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The sunshine in the morning had disappeared by this stage and the sea breeze off the coast brought it’s distinctive winter chill. It finally felt like attending a game in early March. We found our seats (with generous legroom) and settled in for the show.

The game was a tightly contested affair, albeit dominated entirely by the team in blue. That sentence may seem contradictory but Bournemouth were impressive in their organisation and resilience, and did a fantastic job containing the City threat. Bournemouth’s Dutch centre back Nathan Ake stood out in particular, and shepherded his defensive line to repel the City attacks again and again.

With the visitors enjoying 82% of possession, Bournemouth were so busy defending that whenever they did win the ball, they couldn’t do anything with it. Even young playmaker David Brooks, a revelation since signing last summer, was unable to get the Bournemouth attack going. The hosts were simply missing too many key players to give City a real test, as Callum Wilson, Lewis Cook, Jefferson Lerma, and a host of others missed out due to injury or suspension. Bournemouth ended the game with nothing to show in terms of attacking purpose: no shots, no shots on target, not even a lousy corner.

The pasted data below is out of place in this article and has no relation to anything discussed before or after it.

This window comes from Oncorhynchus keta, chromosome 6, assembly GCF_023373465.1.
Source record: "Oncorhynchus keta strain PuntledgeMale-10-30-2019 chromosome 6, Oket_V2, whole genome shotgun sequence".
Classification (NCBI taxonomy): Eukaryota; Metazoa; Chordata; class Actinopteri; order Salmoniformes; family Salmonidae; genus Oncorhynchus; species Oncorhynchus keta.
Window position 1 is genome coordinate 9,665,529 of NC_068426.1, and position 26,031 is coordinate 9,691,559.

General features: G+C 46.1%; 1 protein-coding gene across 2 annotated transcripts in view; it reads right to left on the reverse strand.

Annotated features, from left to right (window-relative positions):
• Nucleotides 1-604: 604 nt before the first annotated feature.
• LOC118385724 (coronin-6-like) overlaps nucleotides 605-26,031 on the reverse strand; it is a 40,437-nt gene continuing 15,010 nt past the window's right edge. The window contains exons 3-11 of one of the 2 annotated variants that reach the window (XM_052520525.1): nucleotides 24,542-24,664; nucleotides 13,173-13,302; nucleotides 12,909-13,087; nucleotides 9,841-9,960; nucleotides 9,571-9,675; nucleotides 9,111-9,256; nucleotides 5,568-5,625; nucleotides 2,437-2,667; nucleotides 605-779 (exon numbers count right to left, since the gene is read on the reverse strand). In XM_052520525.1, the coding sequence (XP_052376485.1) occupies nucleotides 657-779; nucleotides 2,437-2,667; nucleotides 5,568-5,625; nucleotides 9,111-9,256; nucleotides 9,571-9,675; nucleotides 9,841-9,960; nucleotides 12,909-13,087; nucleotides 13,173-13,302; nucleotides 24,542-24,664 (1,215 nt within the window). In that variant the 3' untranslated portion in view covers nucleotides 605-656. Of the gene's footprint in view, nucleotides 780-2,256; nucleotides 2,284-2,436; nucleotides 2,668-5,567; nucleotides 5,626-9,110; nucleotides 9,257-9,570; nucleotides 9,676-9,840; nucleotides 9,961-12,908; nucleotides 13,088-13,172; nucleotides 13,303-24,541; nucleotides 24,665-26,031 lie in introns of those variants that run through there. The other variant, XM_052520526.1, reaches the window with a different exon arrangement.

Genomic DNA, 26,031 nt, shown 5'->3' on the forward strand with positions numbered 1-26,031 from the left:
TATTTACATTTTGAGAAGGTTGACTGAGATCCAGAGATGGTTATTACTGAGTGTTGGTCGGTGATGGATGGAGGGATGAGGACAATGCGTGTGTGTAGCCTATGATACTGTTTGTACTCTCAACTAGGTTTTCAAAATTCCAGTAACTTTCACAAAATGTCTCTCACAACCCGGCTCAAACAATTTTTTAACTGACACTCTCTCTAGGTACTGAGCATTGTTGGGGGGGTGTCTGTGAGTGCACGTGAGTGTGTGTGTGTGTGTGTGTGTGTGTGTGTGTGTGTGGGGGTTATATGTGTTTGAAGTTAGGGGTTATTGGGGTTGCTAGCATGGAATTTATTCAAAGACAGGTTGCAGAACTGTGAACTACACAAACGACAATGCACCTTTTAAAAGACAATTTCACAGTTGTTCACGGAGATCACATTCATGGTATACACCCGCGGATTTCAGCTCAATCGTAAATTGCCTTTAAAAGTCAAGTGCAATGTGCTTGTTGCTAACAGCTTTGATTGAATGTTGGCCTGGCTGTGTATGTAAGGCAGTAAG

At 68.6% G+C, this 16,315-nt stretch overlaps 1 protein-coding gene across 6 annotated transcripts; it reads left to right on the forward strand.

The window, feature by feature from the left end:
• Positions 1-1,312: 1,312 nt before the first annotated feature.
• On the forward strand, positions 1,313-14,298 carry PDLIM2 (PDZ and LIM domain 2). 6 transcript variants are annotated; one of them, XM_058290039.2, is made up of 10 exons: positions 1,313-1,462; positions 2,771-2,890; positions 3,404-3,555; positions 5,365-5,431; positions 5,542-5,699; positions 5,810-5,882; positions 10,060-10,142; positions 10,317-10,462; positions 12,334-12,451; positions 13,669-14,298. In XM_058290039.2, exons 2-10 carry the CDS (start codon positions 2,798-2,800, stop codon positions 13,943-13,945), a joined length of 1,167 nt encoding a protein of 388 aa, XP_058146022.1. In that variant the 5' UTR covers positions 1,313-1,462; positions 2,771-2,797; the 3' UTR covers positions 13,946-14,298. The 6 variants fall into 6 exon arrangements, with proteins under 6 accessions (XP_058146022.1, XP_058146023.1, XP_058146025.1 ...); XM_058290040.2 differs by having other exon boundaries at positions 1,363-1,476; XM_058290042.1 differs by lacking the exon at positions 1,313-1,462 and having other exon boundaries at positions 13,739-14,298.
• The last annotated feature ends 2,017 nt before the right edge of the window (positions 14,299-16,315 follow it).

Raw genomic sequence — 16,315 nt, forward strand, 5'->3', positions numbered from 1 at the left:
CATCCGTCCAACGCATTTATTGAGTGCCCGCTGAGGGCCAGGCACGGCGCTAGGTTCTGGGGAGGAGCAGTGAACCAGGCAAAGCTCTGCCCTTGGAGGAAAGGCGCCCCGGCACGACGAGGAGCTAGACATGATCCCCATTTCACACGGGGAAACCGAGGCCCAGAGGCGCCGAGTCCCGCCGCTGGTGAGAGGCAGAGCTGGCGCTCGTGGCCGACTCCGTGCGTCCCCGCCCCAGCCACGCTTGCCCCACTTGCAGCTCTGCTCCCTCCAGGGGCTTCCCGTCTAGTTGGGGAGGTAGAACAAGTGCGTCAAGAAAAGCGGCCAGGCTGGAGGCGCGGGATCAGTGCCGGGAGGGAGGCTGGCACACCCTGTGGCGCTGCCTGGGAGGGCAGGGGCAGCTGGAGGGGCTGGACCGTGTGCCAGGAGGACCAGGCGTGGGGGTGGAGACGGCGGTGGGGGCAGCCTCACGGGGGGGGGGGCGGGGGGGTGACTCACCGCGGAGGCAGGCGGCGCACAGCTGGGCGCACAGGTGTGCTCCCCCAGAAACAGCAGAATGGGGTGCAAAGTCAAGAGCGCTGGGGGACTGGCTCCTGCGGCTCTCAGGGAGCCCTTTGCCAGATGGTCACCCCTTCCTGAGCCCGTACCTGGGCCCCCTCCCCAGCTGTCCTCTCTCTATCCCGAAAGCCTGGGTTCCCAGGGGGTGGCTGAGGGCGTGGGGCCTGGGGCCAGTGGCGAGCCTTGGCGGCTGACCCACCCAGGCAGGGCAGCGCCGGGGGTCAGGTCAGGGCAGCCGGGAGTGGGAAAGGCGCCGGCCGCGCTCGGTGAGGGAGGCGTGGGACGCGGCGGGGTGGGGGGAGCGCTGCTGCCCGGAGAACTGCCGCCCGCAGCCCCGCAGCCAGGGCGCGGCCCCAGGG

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City on the other hand were essentially flawless, with Guardiola classing this as one of their best ever performances in his post-match interview. At times it was like watching a training ground exercise, the players were so at ease keeping the ball, moving it around to tease the Bournemouth players out of position. Defensively, they never let Bournemouth enjoy a moment on the ball without pressure from every angle.